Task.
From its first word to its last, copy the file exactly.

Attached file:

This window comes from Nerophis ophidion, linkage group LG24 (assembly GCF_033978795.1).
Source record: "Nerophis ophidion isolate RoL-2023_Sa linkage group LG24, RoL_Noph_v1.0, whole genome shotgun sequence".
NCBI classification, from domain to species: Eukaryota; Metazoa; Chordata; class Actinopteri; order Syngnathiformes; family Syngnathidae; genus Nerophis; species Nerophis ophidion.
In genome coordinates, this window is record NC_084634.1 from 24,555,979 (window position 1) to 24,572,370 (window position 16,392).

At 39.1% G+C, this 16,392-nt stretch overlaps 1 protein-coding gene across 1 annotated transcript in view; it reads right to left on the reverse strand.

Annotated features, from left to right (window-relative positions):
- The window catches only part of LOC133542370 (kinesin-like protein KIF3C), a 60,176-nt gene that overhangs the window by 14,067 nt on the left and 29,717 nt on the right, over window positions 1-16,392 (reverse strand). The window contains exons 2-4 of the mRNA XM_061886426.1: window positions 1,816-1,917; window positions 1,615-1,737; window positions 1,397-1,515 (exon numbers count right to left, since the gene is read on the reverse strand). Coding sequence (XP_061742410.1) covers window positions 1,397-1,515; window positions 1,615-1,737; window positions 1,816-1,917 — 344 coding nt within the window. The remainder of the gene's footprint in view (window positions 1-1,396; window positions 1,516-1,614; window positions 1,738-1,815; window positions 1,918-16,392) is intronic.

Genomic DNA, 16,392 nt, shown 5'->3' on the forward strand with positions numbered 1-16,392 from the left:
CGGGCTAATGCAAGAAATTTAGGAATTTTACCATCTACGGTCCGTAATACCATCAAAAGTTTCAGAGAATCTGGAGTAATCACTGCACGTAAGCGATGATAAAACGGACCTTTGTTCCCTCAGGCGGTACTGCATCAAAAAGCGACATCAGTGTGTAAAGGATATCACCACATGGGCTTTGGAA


This window comes from Nerophis ophidion, linkage group LG24 (assembly GCF_033978795.1).
Source record: "Nerophis ophidion isolate RoL-2023_Sa linkage group LG24, RoL_Noph_v1.0, whole genome shotgun sequence".
NCBI classification, from domain to species: Eukaryota; Metazoa; Chordata; class Actinopteri; order Syngnathiformes; family Syngnathidae; genus Nerophis; species Nerophis ophidion.
In genome coordinates, this window is record NC_084634.1 from 24,555,979 (window position 1) to 24,572,370 (window position 16,392).

At 39.1% G+C, this 16,392-nt stretch overlaps 1 protein-coding gene across 1 annotated transcript in view; it reads right to left on the reverse strand.

Annotated features, from left to right (window-relative positions):
- The window catches only part of LOC133542370 (kinesin-like protein KIF3C), a 60,176-nt gene that overhangs the window by 14,067 nt on the left and 29,717 nt on the right, over window positions 1-16,392 (reverse strand). The window contains exons 2-4 of the mRNA XM_061886426.1: window positions 1,816-1,917; window positions 1,615-1,737; window positions 1,397-1,515 (exon numbers count right to left, since the gene is read on the reverse strand). Coding sequence (XP_061742410.1) covers window positions 1,397-1,515; window positions 1,615-1,737; window positions 1,816-1,917 — 344 coding nt within the window. The remainder of the gene's footprint in view (window positions 1-1,396; window positions 1,516-1,614; window positions 1,738-1,815; window positions 1,918-16,392) is intronic.

Genomic DNA, 16,392 nt, shown 5'->3' on the forward strand with positions numbered 1-16,392 from the left:
CGGGCTAATGCAAGAAATTTAGGAATTTTACCATCTACGGTCCGTAATACCATCAAAAGTTTCAGAGAATCTGGAGTAATCACTGCACGTAAGCGATGATAAAACGGACCTTTGTTCCCTCAGGCGGTACTGCATCAAAAAGCGACATCAGTGTGTAAAGGATATCACCACATGGGCTTTGGAA